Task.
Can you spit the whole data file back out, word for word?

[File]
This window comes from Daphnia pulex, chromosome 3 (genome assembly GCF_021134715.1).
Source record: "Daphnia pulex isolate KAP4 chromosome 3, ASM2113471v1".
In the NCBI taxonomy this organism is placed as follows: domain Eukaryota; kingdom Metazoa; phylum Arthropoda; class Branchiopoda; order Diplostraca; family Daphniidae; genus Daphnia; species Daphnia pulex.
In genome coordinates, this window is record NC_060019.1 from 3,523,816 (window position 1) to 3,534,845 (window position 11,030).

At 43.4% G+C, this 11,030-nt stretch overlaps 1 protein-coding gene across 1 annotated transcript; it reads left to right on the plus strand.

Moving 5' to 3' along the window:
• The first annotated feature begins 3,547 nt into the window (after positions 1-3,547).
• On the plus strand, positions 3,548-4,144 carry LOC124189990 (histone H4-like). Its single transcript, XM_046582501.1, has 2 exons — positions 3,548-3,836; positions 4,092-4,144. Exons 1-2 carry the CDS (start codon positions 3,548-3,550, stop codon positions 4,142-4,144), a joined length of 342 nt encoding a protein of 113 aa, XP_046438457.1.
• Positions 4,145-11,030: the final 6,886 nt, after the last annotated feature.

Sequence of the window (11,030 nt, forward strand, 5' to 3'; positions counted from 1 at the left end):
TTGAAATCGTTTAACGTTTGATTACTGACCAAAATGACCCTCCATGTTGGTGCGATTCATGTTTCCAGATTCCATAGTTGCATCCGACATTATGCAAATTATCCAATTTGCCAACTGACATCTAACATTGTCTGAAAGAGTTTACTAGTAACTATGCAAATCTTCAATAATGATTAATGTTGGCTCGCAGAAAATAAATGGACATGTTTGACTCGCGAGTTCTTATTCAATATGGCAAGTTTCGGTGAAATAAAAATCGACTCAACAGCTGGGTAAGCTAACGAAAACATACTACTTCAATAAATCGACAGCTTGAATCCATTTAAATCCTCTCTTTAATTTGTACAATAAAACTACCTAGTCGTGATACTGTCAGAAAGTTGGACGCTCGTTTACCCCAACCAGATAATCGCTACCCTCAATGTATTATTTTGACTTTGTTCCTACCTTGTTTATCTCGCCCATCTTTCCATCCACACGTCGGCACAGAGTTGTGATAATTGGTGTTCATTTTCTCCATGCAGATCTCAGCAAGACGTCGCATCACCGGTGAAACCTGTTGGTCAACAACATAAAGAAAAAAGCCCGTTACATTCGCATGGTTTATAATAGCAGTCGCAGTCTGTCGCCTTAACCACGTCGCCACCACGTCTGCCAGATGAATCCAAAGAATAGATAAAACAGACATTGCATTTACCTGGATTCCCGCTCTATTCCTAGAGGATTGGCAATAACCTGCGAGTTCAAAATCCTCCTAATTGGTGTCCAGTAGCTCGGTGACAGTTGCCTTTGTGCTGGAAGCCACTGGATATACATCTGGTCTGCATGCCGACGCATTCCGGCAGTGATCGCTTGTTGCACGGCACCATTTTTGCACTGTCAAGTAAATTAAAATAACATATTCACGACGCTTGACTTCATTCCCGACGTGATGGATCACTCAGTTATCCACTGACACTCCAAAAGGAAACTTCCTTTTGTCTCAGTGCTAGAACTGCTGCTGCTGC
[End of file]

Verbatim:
This window comes from Daphnia pulex, chromosome 3 (genome assembly GCF_021134715.1).
Source record: "Daphnia pulex isolate KAP4 chromosome 3, ASM2113471v1".
In the NCBI taxonomy this organism is placed as follows: domain Eukaryota; kingdom Metazoa; phylum Arthropoda; class Branchiopoda; order Diplostraca; family Daphniidae; genus Daphnia; species Daphnia pulex.
In genome coordinates, this window is record NC_060019.1 from 3,523,816 (window position 1) to 3,534,845 (window position 11,030).

At 43.4% G+C, this 11,030-nt stretch overlaps 1 protein-coding gene across 1 annotated transcript; it reads left to right on the plus strand.

Moving 5' to 3' along the window:
• The first annotated feature begins 3,547 nt into the window (after positions 1-3,547).
• On the plus strand, positions 3,548-4,144 carry LOC124189990 (histone H4-like). Its single transcript, XM_046582501.1, has 2 exons — positions 3,548-3,836; positions 4,092-4,144. Exons 1-2 carry the CDS (start codon positions 3,548-3,550, stop codon positions 4,142-4,144), a joined length of 342 nt encoding a protein of 113 aa, XP_046438457.1.
• Positions 4,145-11,030: the final 6,886 nt, after the last annotated feature.

Sequence of the window (11,030 nt, forward strand, 5' to 3'; positions counted from 1 at the left end):
TTGAAATCGTTTAACGTTTGATTACTGACCAAAATGACCCTCCATGTTGGTGCGATTCATGTTTCCAGATTCCATAGTTGCATCCGACATTATGCAAATTATCCAATTTGCCAACTGACATCTAACATTGTCTGAAAGAGTTTACTAGTAACTATGCAAATCTTCAATAATGATTAATGTTGGCTCGCAGAAAATAAATGGACATGTTTGACTCGCGAGTTCTTATTCAATATGGCAAGTTTCGGTGAAATAAAAATCGACTCAACAGCTGGGTAAGCTAACGAAAACATACTACTTCAATAAATCGACAGCTTGAATCCATTTAAATCCTCTCTTTAATTTGTACAATAAAACTACCTAGTCGTGATACTGTCAGAAAGTTGGACGCTCGTTTACCCCAACCAGATAATCGCTACCCTCAATGTATTATTTTGACTTTGTTCCTACCTTGTTTATCTCGCCCATCTTTCCATCCACACGTCGGCACAGAGTTGTGATAATTGGTGTTCATTTTCTCCATGCAGATCTCAGCAAGACGTCGCATCACCGGTGAAACCTGTTGGTCAACAACATAAAGAAAAAAGCCCGTTACATTCGCATGGTTTATAATAGCAGTCGCAGTCTGTCGCCTTAACCACGTCGCCACCACGTCTGCCAGATGAATCCAAAGAATAGATAAAACAGACATTGCATTTACCTGGATTCCCGCTCTATTCCTAGAGGATTGGCAATAACCTGCGAGTTCAAAATCCTCCTAATTGGTGTCCAGTAGCTCGGTGACAGTTGCCTTTGTGCTGGAAGCCACTGGATATACATCTGGTCTGCATGCCGACGCATTCCGGCAGTGATCGCTTGTTGCACGGCACCATTTTTGCACTGTCAAGTAAATTAAAATAACATATTCACGACGCTTGACTTCATTCCCGACGTGATGGATCACTCAGTTATCCACTGACACTCCAAAAGGAAACTTCCTTTTGTCTCAGTGCTAGAACTGCTGCTGCTGC